The Australian government, the Royal Australian Air Force, the Defence Materiel Organisation and Boeing held a summit in Canberra in late November to address growing concerns with the nation's 737-based Wedgetail airborne early warning and control programme after it emerged that first deliveries are likely to slip again.
The programme is already running over two years late, and problems with the Northrop Grumman multirole electronically scanned array radar and BAE Systems Australia electronic support measures package are pushing first deliveries back to July 2009.
Boeing Australia says it is still working towards getting the first two of six aircraft to the RAAF that month, but the government says a November delivery is becoming more likely.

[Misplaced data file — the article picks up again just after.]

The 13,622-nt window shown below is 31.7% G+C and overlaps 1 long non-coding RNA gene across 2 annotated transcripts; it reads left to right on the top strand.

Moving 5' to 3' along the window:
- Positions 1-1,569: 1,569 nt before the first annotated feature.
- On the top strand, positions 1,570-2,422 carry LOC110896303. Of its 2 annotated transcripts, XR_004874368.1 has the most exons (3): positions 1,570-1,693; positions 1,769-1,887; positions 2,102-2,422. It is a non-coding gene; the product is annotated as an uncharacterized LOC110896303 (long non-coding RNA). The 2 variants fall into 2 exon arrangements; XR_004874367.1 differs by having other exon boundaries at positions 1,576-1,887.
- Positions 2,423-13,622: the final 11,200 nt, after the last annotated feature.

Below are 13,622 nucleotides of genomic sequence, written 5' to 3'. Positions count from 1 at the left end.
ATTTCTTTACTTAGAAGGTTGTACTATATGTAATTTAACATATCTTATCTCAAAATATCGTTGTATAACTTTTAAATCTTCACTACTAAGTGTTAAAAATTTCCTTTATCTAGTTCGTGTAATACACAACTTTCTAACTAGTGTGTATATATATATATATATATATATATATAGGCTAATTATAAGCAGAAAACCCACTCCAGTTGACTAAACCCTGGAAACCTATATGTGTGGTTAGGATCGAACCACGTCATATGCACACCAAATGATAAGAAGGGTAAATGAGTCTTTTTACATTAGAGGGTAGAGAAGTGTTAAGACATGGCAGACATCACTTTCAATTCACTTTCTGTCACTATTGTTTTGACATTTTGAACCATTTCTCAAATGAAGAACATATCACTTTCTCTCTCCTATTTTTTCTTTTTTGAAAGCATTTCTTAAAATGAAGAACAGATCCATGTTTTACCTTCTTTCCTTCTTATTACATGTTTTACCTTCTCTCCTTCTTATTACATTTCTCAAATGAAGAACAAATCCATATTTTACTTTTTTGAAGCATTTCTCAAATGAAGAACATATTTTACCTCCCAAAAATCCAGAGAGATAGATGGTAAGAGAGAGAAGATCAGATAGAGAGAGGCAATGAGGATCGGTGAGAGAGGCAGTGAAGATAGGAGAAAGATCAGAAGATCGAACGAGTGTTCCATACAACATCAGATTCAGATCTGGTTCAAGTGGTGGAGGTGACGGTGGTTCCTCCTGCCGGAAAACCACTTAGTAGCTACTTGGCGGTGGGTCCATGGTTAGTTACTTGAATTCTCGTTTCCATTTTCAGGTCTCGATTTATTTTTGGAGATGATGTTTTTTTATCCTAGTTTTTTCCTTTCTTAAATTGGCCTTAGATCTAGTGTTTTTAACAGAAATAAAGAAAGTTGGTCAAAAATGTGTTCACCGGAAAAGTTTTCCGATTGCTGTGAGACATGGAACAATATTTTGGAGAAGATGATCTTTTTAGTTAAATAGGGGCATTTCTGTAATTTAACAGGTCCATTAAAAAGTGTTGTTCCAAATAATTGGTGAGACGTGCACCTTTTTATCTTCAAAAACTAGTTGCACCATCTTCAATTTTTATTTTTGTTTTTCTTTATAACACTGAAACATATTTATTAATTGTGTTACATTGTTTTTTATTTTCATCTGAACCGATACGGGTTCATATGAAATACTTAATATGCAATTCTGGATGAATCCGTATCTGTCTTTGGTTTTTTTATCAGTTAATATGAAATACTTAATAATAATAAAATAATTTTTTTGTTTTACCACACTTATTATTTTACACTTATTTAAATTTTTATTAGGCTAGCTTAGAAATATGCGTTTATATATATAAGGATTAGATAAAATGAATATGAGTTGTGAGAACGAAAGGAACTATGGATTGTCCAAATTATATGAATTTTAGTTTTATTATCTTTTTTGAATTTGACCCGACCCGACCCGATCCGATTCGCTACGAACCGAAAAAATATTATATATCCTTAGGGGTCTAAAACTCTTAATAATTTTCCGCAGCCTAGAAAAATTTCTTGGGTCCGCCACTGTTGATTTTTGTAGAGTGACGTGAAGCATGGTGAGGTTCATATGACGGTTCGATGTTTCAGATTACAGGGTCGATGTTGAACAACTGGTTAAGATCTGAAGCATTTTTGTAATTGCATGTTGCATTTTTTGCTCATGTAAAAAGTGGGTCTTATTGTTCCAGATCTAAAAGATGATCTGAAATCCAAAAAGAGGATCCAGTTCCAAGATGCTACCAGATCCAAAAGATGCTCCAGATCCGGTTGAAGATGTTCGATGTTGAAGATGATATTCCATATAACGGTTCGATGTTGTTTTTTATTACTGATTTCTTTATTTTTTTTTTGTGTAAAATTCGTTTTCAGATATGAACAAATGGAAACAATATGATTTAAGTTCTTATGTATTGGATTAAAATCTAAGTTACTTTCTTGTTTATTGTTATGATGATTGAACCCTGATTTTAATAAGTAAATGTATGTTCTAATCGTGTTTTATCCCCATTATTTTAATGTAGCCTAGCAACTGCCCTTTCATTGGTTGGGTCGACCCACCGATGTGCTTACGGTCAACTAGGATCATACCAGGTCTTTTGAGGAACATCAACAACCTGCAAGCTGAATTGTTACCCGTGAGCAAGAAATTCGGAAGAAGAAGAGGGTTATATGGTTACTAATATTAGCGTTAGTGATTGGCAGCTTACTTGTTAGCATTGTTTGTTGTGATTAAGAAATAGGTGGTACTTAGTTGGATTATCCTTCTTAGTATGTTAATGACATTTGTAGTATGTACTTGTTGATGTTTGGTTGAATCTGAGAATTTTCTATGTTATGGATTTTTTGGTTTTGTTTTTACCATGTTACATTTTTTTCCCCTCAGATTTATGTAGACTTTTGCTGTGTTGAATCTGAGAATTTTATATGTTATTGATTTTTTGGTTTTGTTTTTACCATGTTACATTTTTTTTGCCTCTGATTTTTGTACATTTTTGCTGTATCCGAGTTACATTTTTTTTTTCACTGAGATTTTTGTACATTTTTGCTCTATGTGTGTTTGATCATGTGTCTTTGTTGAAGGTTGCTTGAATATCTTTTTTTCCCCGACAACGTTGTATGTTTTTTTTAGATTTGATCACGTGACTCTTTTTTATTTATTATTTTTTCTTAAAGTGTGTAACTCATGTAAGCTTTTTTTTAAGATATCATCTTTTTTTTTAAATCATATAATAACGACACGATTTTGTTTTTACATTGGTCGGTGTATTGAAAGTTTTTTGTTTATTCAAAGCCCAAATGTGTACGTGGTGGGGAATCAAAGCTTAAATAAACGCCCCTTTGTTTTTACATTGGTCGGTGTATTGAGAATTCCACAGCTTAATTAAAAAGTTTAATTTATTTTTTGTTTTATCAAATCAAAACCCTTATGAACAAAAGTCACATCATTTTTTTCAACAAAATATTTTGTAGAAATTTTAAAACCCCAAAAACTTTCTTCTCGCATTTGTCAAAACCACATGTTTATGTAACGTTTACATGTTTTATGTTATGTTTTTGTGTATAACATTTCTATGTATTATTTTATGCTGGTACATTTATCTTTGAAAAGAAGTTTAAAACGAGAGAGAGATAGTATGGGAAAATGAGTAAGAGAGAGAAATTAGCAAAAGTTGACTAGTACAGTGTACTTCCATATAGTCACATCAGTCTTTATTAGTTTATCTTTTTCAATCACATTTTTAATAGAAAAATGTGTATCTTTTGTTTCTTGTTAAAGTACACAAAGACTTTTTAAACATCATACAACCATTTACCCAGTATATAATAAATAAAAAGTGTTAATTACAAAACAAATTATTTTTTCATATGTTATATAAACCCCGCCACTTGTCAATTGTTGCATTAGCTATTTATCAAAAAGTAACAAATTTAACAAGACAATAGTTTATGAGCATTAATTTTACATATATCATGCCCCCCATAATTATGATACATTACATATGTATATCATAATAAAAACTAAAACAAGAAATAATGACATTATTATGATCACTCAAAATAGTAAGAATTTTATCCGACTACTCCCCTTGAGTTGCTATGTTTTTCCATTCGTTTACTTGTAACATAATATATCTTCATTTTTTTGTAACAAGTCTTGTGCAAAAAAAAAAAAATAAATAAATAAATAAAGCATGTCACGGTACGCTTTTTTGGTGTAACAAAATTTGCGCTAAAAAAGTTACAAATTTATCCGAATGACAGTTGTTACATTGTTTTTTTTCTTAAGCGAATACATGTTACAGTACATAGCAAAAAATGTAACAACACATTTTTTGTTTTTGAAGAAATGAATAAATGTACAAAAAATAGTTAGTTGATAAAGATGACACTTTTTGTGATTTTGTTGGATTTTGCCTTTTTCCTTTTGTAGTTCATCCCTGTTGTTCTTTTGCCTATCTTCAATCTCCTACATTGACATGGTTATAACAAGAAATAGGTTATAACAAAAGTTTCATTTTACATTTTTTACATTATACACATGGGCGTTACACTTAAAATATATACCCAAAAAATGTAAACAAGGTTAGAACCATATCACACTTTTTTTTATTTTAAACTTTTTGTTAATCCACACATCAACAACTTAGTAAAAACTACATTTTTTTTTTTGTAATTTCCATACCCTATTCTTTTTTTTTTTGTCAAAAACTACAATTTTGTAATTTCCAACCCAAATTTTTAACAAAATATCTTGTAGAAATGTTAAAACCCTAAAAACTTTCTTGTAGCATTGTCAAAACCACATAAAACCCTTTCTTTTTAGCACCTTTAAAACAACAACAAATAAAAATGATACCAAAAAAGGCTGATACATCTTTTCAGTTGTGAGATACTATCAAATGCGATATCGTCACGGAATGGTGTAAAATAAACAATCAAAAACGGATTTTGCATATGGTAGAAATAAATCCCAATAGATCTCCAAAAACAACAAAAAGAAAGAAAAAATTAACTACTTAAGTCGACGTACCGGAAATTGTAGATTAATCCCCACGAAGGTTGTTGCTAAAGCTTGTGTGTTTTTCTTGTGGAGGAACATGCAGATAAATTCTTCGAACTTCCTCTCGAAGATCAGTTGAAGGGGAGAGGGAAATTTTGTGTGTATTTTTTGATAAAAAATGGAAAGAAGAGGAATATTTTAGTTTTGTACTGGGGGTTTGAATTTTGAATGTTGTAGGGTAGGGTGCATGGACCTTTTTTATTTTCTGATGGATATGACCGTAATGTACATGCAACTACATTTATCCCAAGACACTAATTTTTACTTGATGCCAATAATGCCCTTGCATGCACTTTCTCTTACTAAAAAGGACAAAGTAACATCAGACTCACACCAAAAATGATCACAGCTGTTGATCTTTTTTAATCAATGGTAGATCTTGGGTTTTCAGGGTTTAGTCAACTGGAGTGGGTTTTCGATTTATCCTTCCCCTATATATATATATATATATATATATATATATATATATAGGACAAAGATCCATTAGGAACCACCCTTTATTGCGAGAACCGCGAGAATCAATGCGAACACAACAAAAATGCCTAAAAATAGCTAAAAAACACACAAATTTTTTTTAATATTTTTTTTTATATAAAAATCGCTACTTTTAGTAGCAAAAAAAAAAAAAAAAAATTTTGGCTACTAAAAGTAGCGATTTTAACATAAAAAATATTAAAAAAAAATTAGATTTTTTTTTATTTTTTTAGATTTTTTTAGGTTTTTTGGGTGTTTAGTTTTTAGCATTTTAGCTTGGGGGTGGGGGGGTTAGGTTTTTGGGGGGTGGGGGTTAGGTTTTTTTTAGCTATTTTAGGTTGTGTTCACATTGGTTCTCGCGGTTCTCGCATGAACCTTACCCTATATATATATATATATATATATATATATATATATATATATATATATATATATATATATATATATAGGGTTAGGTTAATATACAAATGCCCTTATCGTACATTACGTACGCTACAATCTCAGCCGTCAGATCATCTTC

"We are reviewing the schedule with our customer to determine the best way forward in delivering the first two aircraft to support initial training activities by the RAAF," says Boeing Australia. "We remain committed to delivering an AEW&C system that meets the operational needs of Australia."
Boeing declines to comment on the latest problems. However, a spokesman for Greg Combet, Australia's parliamentary secretary for defence procurement, says it involves the same problems as before. Productive discussions have been held on the way forward and everyone involved is committed to delivering the capability, says the government, which expects to make an announcement in the coming weeks.
Australia has this year cancelled its Kaman SH-2G(A) Super Seasprite and Boeing/Israel Aerospace Industries tactical unmanned air vehicle programmes after encountering technical problems and major overruns, but sources believe the Wedgetail programme will not suffer the same fate, as it is considered too important a programme for Australia. "It is a vital capability for the Australian Defence Force, and we need it to succeed," says Combet.